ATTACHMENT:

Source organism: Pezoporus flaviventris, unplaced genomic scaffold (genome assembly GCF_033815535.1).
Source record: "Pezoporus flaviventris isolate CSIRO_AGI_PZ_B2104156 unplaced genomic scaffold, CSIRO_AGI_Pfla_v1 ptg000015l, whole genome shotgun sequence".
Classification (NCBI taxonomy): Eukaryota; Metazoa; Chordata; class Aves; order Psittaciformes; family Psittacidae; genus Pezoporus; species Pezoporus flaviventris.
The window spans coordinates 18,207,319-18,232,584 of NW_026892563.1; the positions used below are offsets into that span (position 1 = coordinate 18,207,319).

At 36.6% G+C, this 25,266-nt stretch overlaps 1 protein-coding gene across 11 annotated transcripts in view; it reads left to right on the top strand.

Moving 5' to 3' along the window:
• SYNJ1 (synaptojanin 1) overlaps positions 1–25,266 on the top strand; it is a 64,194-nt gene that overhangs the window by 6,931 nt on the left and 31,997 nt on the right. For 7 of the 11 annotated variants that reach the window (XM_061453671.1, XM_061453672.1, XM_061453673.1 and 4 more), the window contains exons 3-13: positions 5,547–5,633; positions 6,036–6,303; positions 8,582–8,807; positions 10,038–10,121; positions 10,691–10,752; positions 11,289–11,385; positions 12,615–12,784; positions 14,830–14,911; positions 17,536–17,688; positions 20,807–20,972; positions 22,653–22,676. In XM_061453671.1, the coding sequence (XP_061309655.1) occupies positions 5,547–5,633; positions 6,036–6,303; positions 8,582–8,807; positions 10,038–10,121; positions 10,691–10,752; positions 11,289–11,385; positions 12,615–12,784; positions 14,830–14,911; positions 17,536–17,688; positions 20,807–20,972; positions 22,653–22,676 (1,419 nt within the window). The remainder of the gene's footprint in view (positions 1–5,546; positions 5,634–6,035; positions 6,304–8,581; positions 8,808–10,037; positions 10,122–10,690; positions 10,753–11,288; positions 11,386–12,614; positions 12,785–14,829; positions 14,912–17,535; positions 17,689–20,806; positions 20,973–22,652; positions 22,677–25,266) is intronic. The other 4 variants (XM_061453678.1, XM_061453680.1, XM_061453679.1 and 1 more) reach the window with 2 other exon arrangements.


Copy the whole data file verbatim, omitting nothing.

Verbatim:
Source organism: Pezoporus flaviventris, unplaced genomic scaffold (genome assembly GCF_033815535.1).
Source record: "Pezoporus flaviventris isolate CSIRO_AGI_PZ_B2104156 unplaced genomic scaffold, CSIRO_AGI_Pfla_v1 ptg000015l, whole genome shotgun sequence".
Classification (NCBI taxonomy): Eukaryota; Metazoa; Chordata; class Aves; order Psittaciformes; family Psittacidae; genus Pezoporus; species Pezoporus flaviventris.
The window spans coordinates 18,207,319-18,232,584 of NW_026892563.1; the positions used below are offsets into that span (position 1 = coordinate 18,207,319).

At 36.6% G+C, this 25,266-nt stretch overlaps 1 protein-coding gene across 11 annotated transcripts in view; it reads left to right on the top strand.

Moving 5' to 3' along the window:
• SYNJ1 (synaptojanin 1) overlaps positions 1–25,266 on the top strand; it is a 64,194-nt gene that overhangs the window by 6,931 nt on the left and 31,997 nt on the right. For 7 of the 11 annotated variants that reach the window (XM_061453671.1, XM_061453672.1, XM_061453673.1 and 4 more), the window contains exons 3-13: positions 5,547–5,633; positions 6,036–6,303; positions 8,582–8,807; positions 10,038–10,121; positions 10,691–10,752; positions 11,289–11,385; positions 12,615–12,784; positions 14,830–14,911; positions 17,536–17,688; positions 20,807–20,972; positions 22,653–22,676. In XM_061453671.1, the coding sequence (XP_061309655.1) occupies positions 5,547–5,633; positions 6,036–6,303; positions 8,582–8,807; positions 10,038–10,121; positions 10,691–10,752; positions 11,289–11,385; positions 12,615–12,784; positions 14,830–14,911; positions 17,536–17,688; positions 20,807–20,972; positions 22,653–22,676 (1,419 nt within the window). The remainder of the gene's footprint in view (positions 1–5,546; positions 5,634–6,035; positions 6,304–8,581; positions 8,808–10,037; positions 10,122–10,690; positions 10,753–11,288; positions 11,386–12,614; positions 12,785–14,829; positions 14,912–17,535; positions 17,689–20,806; positions 20,973–22,652; positions 22,677–25,266) is intronic. The other 4 variants (XM_061453678.1, XM_061453680.1, XM_061453679.1 and 1 more) reach the window with 2 other exon arrangements.